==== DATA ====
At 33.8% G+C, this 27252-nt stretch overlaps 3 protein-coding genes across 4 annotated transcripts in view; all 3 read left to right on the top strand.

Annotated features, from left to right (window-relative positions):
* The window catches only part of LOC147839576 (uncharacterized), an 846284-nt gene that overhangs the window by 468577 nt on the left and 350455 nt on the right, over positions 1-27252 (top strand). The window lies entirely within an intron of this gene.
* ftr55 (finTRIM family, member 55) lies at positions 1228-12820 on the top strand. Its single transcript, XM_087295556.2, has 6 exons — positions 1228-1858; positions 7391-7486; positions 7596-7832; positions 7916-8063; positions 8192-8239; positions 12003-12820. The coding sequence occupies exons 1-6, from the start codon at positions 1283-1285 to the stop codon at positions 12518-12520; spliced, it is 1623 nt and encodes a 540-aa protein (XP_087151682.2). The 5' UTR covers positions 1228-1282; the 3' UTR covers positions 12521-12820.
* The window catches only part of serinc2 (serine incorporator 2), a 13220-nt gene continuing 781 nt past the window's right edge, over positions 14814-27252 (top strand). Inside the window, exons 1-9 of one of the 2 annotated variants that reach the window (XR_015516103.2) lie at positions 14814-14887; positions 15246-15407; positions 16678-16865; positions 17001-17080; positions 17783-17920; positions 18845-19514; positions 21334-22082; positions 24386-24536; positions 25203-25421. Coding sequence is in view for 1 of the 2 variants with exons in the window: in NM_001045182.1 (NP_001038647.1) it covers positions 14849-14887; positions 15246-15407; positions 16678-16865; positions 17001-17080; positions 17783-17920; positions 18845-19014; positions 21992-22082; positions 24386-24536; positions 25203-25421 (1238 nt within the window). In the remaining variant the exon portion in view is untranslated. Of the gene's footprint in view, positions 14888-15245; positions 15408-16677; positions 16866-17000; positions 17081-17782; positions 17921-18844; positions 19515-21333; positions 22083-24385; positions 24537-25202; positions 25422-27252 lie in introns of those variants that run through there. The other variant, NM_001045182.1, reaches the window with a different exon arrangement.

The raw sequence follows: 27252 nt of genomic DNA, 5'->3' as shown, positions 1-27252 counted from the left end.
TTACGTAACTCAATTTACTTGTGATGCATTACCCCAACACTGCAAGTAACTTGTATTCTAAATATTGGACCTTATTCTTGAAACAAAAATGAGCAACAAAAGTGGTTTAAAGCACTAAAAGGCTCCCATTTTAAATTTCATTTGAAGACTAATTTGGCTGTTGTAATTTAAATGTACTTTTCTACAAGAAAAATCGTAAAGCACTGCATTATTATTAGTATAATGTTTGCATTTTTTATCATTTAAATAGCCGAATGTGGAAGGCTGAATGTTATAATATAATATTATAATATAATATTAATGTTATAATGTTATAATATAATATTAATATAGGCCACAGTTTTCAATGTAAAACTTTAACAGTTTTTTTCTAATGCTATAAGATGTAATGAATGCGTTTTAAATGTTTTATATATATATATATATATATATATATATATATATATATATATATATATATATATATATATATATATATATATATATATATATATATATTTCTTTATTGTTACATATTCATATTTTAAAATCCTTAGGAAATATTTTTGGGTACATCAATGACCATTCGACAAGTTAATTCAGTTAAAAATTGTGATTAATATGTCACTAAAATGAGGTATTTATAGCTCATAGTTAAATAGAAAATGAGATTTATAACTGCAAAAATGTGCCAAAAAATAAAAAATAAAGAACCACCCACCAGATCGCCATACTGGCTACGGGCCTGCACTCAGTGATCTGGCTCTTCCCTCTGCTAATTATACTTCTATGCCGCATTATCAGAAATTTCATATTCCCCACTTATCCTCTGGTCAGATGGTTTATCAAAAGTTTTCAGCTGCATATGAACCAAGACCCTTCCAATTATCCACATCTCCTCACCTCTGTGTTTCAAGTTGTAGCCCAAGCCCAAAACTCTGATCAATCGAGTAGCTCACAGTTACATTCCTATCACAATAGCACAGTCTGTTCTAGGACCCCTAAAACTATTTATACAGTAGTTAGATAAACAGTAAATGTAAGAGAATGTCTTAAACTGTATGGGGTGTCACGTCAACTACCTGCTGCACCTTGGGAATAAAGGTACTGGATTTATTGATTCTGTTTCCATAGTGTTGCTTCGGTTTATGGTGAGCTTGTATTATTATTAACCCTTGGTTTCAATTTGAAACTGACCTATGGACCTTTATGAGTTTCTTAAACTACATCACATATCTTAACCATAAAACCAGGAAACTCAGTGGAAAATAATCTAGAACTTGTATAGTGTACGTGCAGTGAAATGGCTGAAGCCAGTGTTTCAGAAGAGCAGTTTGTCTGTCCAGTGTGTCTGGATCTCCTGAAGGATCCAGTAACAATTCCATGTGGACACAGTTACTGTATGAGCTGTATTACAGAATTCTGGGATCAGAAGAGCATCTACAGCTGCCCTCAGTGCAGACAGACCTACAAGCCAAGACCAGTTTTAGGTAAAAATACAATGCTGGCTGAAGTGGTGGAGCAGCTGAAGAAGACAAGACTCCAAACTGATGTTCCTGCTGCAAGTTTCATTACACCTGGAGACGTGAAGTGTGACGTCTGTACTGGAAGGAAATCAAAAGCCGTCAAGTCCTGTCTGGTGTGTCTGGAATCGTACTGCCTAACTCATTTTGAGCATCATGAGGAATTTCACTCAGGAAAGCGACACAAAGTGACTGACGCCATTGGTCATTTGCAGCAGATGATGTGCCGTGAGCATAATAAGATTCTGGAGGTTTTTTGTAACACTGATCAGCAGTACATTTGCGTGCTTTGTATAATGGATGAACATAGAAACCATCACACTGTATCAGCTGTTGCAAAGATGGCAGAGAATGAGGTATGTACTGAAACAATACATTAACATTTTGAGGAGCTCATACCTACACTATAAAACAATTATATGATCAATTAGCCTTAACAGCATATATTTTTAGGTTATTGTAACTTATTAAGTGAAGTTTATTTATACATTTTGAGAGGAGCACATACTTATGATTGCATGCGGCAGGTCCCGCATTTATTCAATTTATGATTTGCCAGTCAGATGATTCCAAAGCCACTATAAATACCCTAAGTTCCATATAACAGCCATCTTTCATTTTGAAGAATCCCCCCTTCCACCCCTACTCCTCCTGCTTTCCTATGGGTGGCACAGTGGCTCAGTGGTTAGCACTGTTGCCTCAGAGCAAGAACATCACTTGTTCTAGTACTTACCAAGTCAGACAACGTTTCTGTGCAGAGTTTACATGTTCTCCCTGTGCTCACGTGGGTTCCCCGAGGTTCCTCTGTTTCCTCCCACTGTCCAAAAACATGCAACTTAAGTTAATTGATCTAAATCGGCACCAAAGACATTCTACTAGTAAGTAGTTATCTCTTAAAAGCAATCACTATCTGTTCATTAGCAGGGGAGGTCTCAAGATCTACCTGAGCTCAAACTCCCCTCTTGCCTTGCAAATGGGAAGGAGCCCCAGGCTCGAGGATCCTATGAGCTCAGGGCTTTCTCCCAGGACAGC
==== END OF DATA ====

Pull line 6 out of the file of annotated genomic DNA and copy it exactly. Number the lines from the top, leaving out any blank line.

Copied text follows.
The raw sequence follows: 27252 nt of genomic DNA, 5'->3' as shown, positions 1-27252 counted from the left end.